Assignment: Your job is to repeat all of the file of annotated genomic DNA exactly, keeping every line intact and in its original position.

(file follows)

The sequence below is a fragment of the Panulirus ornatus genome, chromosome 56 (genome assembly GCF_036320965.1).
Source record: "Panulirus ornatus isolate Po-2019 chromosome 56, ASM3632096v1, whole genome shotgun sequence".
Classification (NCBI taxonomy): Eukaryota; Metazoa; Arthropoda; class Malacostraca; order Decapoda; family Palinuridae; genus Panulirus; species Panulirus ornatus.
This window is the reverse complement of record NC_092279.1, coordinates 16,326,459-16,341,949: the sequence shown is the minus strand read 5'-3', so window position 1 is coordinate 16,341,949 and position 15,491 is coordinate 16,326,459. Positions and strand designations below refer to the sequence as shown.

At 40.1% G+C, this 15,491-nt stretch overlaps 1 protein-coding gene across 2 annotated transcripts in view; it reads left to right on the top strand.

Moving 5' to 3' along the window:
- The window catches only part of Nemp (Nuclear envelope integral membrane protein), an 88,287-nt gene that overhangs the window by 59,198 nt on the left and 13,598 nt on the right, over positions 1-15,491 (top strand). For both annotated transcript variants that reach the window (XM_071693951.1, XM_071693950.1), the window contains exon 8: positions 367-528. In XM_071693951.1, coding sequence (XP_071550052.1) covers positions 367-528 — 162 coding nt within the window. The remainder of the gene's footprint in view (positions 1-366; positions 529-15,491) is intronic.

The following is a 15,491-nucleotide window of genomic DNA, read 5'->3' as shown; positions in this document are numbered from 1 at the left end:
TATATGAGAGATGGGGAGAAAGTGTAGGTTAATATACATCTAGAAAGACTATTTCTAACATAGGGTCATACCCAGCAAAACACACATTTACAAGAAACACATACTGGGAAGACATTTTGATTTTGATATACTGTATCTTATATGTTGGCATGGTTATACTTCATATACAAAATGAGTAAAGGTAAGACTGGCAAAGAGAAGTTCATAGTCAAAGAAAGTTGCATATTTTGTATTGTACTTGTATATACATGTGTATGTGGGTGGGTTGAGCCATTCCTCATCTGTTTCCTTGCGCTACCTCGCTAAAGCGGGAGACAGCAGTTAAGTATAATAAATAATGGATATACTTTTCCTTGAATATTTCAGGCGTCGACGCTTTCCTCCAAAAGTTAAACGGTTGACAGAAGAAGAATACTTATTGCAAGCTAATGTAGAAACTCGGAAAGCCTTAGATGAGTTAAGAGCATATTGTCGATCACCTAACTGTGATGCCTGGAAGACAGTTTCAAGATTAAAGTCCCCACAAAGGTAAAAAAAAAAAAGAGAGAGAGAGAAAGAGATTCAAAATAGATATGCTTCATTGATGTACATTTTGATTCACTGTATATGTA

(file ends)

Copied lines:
The sequence below is a fragment of the Panulirus ornatus genome, chromosome 56 (genome assembly GCF_036320965.1).
Source record: "Panulirus ornatus isolate Po-2019 chromosome 56, ASM3632096v1, whole genome shotgun sequence".
Classification (NCBI taxonomy): Eukaryota; Metazoa; Arthropoda; class Malacostraca; order Decapoda; family Palinuridae; genus Panulirus; species Panulirus ornatus.
This window is the reverse complement of record NC_092279.1, coordinates 16,326,459-16,341,949: the sequence shown is the minus strand read 5'-3', so window position 1 is coordinate 16,341,949 and position 15,491 is coordinate 16,326,459. Positions and strand designations below refer to the sequence as shown.

At 40.1% G+C, this 15,491-nt stretch overlaps 1 protein-coding gene across 2 annotated transcripts in view; it reads left to right on the top strand.

Moving 5' to 3' along the window:
- The window catches only part of Nemp (Nuclear envelope integral membrane protein), an 88,287-nt gene that overhangs the window by 59,198 nt on the left and 13,598 nt on the right, over positions 1-15,491 (top strand). For both annotated transcript variants that reach the window (XM_071693951.1, XM_071693950.1), the window contains exon 8: positions 367-528. In XM_071693951.1, coding sequence (XP_071550052.1) covers positions 367-528 — 162 coding nt within the window. The remainder of the gene's footprint in view (positions 1-366; positions 529-15,491) is intronic.

The following is a 15,491-nucleotide window of genomic DNA, read 5'->3' as shown; positions in this document are numbered from 1 at the left end:
TATATGAGAGATGGGGAGAAAGTGTAGGTTAATATACATCTAGAAAGACTATTTCTAACATAGGGTCATACCCAGCAAAACACACATTTACAAGAAACACATACTGGGAAGACATTTTGATTTTGATATACTGTATCTTATATGTTGGCATGGTTATACTTCATATACAAAATGAGTAAAGGTAAGACTGGCAAAGAGAAGTTCATAGTCAAAGAAAGTTGCATATTTTGTATTGTACTTGTATATACATGTGTATGTGGGTGGGTTGAGCCATTCCTCATCTGTTTCCTTGCGCTACCTCGCTAAAGCGGGAGACAGCAGTTAAGTATAATAAATAATGGATATACTTTTCCTTGAATATTTCAGGCGTCGACGCTTTCCTCCAAAAGTTAAACGGTTGACAGAAGAAGAATACTTATTGCAAGCTAATGTAGAAACTCGGAAAGCCTTAGATGAGTTAAGAGCATATTGTCGATCACCTAACTGTGATGCCTGGAAGACAGTTTCAAGATTAAAGTCCCCACAAAGGTAAAAAAAAAAAAGAGAGAGAGAGAAAGAGATTCAAAATAGATATGCTTCATTGATGTACATTTTGATTCACTGTATATGTA